A political tale of two cities: NDP and Liberal meetings couldn’t be more different
John Horgan (Wikimedia Commons)
“It was the spring of hope, it was the winter of despair.”
― Charles Dickens, A Tale of Two Cities
VICTORIA - This weekend saw a political tale of two cities: B.C. New Democrats celebrating their government at a convention in Victoria while B.C. Liberal leadership candidates shredded each other at a Prince George debate.
The meetings couldn’t have been more different. Premier John Horgan arrived to a hero’s welcome from 770 NDP delegates who were elated after 16 years of being out of office.
The biggest controversy? Whether to hold conventions annually or every two years.
But up north it was like the Star Wars’ cantina scene – lethal weapons, unpaid political debts to collect and bad blood on the floor.
Dianne Watts, the ex-Conservative MP and Surrey Mayor, came out with guns blazing at ex-B.C. Liberal cabinet ministers, saying they failed the party by agreeing when then-Premier Christy Clark – desperate to hold power – introduced a June throne speech copied from the NDP election platform.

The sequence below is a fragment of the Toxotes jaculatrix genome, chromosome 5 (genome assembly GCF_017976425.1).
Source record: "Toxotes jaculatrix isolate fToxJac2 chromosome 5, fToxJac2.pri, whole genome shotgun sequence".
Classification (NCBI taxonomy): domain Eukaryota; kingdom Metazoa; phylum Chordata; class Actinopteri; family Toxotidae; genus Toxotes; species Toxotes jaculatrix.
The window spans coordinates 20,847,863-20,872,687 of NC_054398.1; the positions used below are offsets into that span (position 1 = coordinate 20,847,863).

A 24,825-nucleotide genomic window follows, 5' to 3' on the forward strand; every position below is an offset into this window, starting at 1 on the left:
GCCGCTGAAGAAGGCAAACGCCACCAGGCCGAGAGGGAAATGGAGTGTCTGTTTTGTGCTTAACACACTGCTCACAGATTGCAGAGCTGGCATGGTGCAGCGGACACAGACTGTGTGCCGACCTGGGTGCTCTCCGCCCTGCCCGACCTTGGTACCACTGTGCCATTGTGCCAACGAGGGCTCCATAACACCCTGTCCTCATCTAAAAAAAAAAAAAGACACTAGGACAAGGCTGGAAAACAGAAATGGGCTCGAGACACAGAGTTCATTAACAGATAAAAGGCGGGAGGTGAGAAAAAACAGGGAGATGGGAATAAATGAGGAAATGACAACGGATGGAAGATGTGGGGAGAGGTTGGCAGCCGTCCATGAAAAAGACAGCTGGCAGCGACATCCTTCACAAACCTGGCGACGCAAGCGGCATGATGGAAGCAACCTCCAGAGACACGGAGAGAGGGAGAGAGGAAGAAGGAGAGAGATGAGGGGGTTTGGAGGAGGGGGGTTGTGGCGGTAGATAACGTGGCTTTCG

Veteran Andrew Wilkinson said he was shocked – not mentioning he voted for the throne speech anyway.
“It was a rude surprise to us to find that we had adopted a lot of ideas from the NDP and the Greens. It became quickly known as the clone speech,” Wilkinson weakly defended. “I do not think we should have gone down that path.”
No kidding! And Watts wasn’t done roasting the B.C. Liberals, a party she joined after the May election.
Watts said Clark’s government failed the north after not funding a new hospital in Terrace and a Prince George surgical tower.
"If it's this important....it should have been in the last platform," Watts complained.
But new MLA and candidate Michael Lee returned fire, questioning Watts’ fiscal responsibility over Surrey’s new City Hall project. It was budgeted at $97 million, but ended up costing $138 million.
And the shots continued on Surrey’s rising crime rate under Watts and Wilkinson attacking candidate Mike de Jong for promising to relocate the forests ministry to Prince George when he could have done it 12 years ago as minister.
So Horgan’s NDP have a spring in their step, hoping it lasts four years, while B.C. Liberals must despair at a potentially long and clearly divisive winter in opposition.
Bill Tieleman is a former NDP strategist. Read his blog at billtieleman.blogspot.com. Twitter: @BillTieleman